Asia fixed income making a comeback?

Asia fixed income has been challenged so far in 2022, but recent price action has reset valuations to levels that are looking attractive to investors.



Chris Wong
Investment Director, Asia Fixed Income

How have Asia fixed income markets performed in H1 2022?

2022 has been a challenging year for financial assets so far as markets have been confronted with risks posed by inflation, tightening monetary policy and geopolitics. Major equity indices have fallen into bear markets, while fixed income has suffered by far the worst start to any year on record.

In the first half of the year, Asian dollar credit was down by 10.7% in USD terms, while Asian local currency bonds were down by 9.1% in USD terms. Overall, the Asian fixed income market did not perform as poorly as global bonds, which were down by close to 14% in USD terms.

Are Asia fixed income markets looking attractive again?

As in the sharp market declines in the past, we think the recent price action has reset valuations to levels that are attractive to investors. One obvious reason is that the likelihood of a US recession has been rising as both financial assets and real economies are getting squeezed by tighter financial conditions.

If we look at previous slowdown phases, bonds have typically started to perform well when investors adjust to a weaker growth outlook. And if the US Federal Reserve succeeds in putting inflation in check, which is our base case, we think it would create an even stronger backdrop for bonds.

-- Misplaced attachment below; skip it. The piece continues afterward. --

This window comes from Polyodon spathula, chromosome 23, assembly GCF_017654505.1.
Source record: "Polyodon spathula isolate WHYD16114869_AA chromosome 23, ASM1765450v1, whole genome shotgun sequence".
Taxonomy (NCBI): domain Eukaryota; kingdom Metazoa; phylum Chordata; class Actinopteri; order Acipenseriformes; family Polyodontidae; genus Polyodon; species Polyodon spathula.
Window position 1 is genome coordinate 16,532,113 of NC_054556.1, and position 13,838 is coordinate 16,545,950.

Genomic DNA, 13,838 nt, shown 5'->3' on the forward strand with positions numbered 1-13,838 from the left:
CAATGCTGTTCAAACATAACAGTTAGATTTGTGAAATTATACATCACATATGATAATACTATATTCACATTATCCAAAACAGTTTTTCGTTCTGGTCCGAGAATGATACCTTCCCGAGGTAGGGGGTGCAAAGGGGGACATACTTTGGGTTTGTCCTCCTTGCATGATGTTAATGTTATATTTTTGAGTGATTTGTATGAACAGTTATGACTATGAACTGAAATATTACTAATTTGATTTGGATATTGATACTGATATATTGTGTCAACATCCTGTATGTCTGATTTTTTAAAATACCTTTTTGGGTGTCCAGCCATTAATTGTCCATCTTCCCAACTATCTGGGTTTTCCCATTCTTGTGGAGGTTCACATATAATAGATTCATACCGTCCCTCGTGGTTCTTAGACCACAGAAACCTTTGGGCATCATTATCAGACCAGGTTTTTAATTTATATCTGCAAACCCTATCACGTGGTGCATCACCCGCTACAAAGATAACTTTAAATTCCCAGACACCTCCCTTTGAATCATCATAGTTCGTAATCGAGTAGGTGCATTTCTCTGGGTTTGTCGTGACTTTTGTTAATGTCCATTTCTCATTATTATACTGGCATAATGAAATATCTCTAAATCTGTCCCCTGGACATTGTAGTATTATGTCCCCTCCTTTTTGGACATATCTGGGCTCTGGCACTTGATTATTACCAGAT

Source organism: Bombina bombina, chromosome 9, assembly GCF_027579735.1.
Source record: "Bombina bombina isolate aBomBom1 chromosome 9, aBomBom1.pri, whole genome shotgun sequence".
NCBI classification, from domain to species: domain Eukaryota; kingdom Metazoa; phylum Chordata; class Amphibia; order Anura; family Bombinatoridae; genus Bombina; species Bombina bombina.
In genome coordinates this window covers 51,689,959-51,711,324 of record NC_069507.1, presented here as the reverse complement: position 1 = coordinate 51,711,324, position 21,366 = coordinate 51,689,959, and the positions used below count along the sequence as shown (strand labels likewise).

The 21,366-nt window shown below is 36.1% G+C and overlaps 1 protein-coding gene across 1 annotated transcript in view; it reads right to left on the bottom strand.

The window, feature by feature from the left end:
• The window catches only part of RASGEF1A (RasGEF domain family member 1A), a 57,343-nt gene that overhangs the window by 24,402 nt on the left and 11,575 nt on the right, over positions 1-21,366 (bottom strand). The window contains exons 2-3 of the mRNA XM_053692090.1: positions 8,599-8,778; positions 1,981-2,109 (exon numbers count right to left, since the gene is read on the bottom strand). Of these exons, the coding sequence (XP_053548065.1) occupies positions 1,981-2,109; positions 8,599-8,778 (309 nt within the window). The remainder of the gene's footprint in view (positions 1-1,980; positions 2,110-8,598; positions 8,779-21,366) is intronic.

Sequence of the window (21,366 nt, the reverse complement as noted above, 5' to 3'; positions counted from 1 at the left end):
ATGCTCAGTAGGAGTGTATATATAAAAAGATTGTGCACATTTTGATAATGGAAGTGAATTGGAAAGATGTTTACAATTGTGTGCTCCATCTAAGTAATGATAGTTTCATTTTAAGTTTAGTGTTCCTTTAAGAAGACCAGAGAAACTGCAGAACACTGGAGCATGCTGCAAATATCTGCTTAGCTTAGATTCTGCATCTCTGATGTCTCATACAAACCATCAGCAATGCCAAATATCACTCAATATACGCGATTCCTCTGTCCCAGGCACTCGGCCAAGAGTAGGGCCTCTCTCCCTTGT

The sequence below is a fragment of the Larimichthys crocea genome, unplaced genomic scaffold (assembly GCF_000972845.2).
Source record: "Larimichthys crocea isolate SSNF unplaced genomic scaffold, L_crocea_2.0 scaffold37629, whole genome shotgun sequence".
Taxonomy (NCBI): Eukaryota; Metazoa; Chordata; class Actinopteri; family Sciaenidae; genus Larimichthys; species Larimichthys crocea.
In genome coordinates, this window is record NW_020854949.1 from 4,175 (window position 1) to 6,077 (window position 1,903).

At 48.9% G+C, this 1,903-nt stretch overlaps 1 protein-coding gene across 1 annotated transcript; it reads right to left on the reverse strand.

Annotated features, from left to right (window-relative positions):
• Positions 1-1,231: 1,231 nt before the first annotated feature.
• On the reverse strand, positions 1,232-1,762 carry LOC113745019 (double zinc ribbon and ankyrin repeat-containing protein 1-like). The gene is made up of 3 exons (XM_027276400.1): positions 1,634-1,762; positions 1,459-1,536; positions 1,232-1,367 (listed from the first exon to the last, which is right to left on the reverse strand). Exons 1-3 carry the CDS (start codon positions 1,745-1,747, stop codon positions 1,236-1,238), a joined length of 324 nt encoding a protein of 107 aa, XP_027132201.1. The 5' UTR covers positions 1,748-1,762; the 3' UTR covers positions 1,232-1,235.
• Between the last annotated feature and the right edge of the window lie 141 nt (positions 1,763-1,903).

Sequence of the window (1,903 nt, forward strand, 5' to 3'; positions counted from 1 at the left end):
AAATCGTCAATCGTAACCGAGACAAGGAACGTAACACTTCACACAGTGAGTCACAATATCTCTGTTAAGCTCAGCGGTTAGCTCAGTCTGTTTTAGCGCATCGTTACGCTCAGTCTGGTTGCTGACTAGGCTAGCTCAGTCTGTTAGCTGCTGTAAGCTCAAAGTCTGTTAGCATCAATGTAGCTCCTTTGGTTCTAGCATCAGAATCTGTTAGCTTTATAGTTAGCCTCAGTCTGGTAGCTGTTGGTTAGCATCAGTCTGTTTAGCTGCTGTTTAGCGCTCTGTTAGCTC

Positioning in Asia fixed income markets.

In our Asian macro strategies, we have been tactically managing our active duration exposure, focusing on relative value trades. We favor countries where the central banks have started their rate hike cycles earlier, such as Singapore and South Korea where we see better value. We also continue to like China as the monetary policy should remain accommodative given weakening growth momentum.

As for currencies, we continue to overweight the US dollar, Renminbi, Singapore dollar and Malaysian ringgit, funded by underweight in the Taiwanese dollar, Hong Kong dollar and Euro.

In our Asian credit strategies, we’ve been defensive and trimming overall credit beta given macro uncertainties and rising idiosyncratic risks within the China property sector. With the market pricing in a significant amount of rate hikes and negative news, we think the all-in yields look attractive especially for Asia investment grade credit.

As for high yield, we continue to stay cautious and highly selective within China property while seeking opportunities beyond, such as Indian renewable energy and infrastructure, as well as selected commodity names.

In the current market environment, we suggest investors to focus more on the diversification benefits from fixed income, instead of trying to pick the peak in yields. Especially during periods of elevated volatility, investors should take a long-term view of financial markets in order to cut through the noises and prepare for the opportunities that may lie ahead.


Chris Wong
Investment Director, Asia Fixed Income


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